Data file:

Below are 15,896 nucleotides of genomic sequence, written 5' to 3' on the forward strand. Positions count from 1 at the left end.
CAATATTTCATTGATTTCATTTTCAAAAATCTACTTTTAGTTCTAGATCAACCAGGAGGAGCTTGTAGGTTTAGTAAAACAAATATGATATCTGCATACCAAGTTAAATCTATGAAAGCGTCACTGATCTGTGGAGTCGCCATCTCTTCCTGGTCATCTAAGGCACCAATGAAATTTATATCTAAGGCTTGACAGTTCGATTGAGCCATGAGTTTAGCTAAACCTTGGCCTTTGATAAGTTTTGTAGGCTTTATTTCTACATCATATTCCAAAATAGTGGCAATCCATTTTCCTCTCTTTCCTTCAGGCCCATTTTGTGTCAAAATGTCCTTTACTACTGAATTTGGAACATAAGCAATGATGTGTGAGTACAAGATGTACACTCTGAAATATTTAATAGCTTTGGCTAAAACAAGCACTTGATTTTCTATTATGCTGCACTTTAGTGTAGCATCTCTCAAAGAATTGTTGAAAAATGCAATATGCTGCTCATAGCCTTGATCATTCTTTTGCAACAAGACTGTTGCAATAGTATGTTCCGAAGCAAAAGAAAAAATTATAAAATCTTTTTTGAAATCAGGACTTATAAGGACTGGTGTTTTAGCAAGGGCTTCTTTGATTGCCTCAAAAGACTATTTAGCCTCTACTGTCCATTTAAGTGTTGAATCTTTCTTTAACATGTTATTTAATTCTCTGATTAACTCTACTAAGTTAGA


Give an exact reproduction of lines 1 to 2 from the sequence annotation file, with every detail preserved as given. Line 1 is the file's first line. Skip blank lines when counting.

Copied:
Below are 15,896 nucleotides of genomic sequence, written 5' to 3' on the forward strand. Positions count from 1 at the left end.
CAATATTTCATTGATTTCATTTTCAAAAATCTACTTTTAGTTCTAGATCAACCAGGAGGAGCTTGTAGGTTTAGTAAAACAAATATGATATCTGCATACCAAGTTAAATCTATGAAAGCGTCACTGATCTGTGGAGTCGCCATCTCTTCCTGGTCATCTAAGGCACCAATGAAATTTATATCTAAGGCTTGACAGTTCGATTGAGCCATGAGTTTAGCTAAACCTTGGCCTTTGATAAGTTTTGTAGGCTTTATTTCTACATCATATTCCAAAATAGTGGCAATCCATTTTCCTCTCTTTCCTTCAGGCCCATTTTGTGTCAAAATGTCCTTTACTACTGAATTTGGAACATAAGCAATGATGTGTGAGTACAAGATGTACACTCTGAAATATTTAATAGCTTTGGCTAAAACAAGCACTTGATTTTCTATTATGCTGCACTTTAGTGTAGCATCTCTCAAAGAATTGTTGAAAAATGCAATATGCTGCTCATAGCCTTGATCATTCTTTTGCAACAAGACTGTTGCAATAGTATGTTCCGAAGCAAAAGAAAAAATTATAAAATCTTTTTTGAAATCAGGACTTATAAGGACTGGTGTTTTAGCAAGGGCTTCTTTGATTGCCTCAAAAGACTATTTAGCCTCTACTGTCCATTTAAGTGTTGAATCTTTCTTTAACATGTTATTTAATTCTCTGATTAACTCTACTAAGTTAGA